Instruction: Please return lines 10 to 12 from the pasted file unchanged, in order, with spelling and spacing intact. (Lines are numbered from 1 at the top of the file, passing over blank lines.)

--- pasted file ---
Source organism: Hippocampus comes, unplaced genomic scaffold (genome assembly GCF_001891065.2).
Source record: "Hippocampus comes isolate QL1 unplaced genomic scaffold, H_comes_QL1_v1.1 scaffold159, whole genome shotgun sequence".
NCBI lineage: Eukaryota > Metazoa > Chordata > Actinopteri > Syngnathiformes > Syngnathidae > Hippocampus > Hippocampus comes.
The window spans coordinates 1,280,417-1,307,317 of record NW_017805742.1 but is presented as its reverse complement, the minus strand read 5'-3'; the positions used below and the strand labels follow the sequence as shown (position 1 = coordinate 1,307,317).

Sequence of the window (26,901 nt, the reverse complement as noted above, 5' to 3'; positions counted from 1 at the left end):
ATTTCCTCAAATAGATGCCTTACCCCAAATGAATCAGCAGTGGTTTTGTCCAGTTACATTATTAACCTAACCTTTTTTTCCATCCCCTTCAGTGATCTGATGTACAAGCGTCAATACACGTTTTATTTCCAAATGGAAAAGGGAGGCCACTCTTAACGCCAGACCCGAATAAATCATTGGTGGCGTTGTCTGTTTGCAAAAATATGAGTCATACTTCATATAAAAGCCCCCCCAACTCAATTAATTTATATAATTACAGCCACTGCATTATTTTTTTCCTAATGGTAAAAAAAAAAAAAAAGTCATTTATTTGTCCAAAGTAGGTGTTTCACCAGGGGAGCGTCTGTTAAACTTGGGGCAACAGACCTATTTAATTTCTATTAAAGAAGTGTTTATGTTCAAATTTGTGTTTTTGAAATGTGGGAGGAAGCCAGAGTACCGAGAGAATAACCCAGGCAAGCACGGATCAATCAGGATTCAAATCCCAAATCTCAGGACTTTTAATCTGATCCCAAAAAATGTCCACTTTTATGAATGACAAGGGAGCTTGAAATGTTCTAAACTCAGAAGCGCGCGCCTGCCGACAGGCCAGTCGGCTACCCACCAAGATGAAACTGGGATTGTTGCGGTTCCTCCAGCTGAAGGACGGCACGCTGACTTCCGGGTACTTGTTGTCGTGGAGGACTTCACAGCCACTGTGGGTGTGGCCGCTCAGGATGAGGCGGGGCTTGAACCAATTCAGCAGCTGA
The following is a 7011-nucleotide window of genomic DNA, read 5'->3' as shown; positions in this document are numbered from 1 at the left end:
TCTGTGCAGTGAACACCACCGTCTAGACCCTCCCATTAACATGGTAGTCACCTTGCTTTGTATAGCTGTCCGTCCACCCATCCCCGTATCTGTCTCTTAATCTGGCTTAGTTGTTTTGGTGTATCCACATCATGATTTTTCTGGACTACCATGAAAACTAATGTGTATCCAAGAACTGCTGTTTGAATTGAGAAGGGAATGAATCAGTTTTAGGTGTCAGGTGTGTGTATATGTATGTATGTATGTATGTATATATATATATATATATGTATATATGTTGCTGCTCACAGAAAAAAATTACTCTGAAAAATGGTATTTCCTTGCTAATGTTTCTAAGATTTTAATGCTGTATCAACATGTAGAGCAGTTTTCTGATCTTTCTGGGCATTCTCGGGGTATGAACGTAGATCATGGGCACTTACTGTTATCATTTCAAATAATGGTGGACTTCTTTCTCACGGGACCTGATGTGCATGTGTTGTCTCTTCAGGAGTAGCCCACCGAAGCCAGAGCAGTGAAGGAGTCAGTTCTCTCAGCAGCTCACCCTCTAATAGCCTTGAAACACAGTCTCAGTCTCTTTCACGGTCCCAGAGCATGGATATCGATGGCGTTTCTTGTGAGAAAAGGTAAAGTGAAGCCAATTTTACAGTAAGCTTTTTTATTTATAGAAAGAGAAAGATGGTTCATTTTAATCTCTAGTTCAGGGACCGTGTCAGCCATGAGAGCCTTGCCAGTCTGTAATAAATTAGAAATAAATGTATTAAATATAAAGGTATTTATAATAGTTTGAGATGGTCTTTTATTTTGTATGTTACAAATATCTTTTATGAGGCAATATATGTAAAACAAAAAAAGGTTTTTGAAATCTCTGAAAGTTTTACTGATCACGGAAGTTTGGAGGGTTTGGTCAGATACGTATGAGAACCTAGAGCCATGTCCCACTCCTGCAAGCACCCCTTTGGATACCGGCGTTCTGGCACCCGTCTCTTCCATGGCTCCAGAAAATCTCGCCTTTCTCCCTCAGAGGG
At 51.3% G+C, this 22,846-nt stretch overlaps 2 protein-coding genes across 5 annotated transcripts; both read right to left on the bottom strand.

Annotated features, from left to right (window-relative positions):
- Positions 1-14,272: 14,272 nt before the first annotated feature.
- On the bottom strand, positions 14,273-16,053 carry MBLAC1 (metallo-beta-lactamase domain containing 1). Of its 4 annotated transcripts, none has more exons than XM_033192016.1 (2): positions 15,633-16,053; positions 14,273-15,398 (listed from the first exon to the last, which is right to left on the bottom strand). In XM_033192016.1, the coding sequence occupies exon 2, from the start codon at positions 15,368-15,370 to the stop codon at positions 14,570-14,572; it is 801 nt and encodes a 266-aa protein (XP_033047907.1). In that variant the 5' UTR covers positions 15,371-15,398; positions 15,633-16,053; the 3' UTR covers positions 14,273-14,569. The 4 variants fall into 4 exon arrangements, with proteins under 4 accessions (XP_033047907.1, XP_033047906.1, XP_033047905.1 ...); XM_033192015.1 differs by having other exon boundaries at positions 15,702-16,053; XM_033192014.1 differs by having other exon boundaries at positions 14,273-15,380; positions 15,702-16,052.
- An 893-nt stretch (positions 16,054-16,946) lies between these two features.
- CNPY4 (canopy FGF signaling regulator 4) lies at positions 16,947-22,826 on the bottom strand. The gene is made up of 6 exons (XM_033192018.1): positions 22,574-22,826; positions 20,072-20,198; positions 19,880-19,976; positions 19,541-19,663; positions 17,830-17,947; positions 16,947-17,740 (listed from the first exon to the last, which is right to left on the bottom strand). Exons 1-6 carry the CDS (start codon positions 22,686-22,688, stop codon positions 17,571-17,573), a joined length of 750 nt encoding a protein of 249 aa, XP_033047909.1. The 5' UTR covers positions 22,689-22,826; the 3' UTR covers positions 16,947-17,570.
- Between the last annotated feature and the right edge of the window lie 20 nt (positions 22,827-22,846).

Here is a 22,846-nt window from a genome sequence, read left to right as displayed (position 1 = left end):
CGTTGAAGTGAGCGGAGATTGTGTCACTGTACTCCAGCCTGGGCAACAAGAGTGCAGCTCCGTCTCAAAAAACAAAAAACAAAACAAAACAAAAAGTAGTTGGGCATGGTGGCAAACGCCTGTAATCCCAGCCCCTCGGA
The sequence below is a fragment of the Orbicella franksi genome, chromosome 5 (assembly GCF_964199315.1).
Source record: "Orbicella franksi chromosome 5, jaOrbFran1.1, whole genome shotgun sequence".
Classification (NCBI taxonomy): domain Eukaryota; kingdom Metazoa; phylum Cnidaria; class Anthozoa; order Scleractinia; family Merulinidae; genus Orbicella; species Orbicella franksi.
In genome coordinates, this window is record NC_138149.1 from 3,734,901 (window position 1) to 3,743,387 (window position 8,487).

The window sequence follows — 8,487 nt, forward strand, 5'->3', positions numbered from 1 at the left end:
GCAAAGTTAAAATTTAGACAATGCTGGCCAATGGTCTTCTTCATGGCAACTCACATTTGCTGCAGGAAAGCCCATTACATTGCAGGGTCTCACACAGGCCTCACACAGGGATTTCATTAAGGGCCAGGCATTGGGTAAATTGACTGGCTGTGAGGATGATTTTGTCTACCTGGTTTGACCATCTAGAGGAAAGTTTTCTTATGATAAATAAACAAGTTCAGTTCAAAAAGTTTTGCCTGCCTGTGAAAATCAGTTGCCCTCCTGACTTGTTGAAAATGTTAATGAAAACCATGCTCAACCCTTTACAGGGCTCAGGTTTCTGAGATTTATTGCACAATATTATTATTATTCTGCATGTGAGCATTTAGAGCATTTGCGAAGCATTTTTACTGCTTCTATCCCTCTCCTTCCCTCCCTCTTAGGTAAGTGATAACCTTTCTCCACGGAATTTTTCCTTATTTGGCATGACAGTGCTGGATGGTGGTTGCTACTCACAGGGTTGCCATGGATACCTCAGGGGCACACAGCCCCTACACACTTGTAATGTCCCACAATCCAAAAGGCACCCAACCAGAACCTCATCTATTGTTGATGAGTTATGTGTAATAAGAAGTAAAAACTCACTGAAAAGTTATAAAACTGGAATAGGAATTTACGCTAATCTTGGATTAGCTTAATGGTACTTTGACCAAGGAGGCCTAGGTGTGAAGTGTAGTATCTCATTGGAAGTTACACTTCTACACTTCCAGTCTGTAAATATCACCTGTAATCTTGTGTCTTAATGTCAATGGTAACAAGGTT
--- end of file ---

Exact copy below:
Annotated features, from left to right (window-relative positions):
- Positions 1-14,272: 14,272 nt before the first annotated feature.
- On the bottom strand, positions 14,273-16,053 carry MBLAC1 (metallo-beta-lactamase domain containing 1). Of its 4 annotated transcripts, none has more exons than XM_033192016.1 (2): positions 15,633-16,053; positions 14,273-15,398 (listed from the first exon to the last, which is right to left on the bottom strand). In XM_033192016.1, the coding sequence occupies exon 2, from the start codon at positions 15,368-15,370 to the stop codon at positions 14,570-14,572; it is 801 nt and encodes a 266-aa protein (XP_033047907.1). In that variant the 5' UTR covers positions 15,371-15,398; positions 15,633-16,053; the 3' UTR covers positions 14,273-14,569. The 4 variants fall into 4 exon arrangements, with proteins under 4 accessions (XP_033047907.1, XP_033047906.1, XP_033047905.1 ...); XM_033192015.1 differs by having other exon boundaries at positions 15,702-16,053; XM_033192014.1 differs by having other exon boundaries at positions 14,273-15,380; positions 15,702-16,052.